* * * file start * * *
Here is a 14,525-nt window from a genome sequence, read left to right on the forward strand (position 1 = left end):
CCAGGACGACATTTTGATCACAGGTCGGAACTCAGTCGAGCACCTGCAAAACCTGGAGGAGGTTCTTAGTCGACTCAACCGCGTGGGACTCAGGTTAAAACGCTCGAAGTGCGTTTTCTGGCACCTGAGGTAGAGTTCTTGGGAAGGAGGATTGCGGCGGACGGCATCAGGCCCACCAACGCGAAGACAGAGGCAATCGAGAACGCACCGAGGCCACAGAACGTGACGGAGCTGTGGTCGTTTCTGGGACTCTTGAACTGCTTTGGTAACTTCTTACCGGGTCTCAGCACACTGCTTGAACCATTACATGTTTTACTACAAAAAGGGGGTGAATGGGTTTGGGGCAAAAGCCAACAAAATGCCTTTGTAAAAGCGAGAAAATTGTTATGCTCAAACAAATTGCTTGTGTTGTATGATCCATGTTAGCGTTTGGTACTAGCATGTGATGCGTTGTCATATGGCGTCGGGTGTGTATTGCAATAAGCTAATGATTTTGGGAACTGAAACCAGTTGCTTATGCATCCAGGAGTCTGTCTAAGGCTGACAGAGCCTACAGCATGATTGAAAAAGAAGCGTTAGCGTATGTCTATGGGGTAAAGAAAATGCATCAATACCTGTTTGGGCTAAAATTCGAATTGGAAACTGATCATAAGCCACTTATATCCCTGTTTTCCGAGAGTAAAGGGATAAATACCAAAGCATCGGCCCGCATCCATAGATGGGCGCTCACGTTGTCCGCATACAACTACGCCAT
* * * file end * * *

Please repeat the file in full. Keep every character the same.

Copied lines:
Here is a 14,525-nt window from a genome sequence, read left to right on the forward strand (position 1 = left end):
CCAGGACGACATTTTGATCACAGGTCGGAACTCAGTCGAGCACCTGCAAAACCTGGAGGAGGTTCTTAGTCGACTCAACCGCGTGGGACTCAGGTTAAAACGCTCGAAGTGCGTTTTCTGGCACCTGAGGTAGAGTTCTTGGGAAGGAGGATTGCGGCGGACGGCATCAGGCCCACCAACGCGAAGACAGAGGCAATCGAGAACGCACCGAGGCCACAGAACGTGACGGAGCTGTGGTCGTTTCTGGGACTCTTGAACTGCTTTGGTAACTTCTTACCGGGTCTCAGCACACTGCTTGAACCATTACATGTTTTACTACAAAAAGGGGGTGAATGGGTTTGGGGCAAAAGCCAACAAAATGCCTTTGTAAAAGCGAGAAAATTGTTATGCTCAAACAAATTGCTTGTGTTGTATGATCCATGTTAGCGTTTGGTACTAGCATGTGATGCGTTGTCATATGGCGTCGGGTGTGTATTGCAATAAGCTAATGATTTTGGGAACTGAAACCAGTTGCTTATGCATCCAGGAGTCTGTCTAAGGCTGACAGAGCCTACAGCATGATTGAAAAAGAAGCGTTAGCGTATGTCTATGGGGTAAAGAAAATGCATCAATACCTGTTTGGGCTAAAATTCGAATTGGAAACTGATCATAAGCCACTTATATCCCTGTTTTCCGAGAGTAAAGGGATAAATACCAAAGCATCGGCCCGCATCCATAGATGGGCGCTCACGTTGTCCGCATACAACTACGCCAT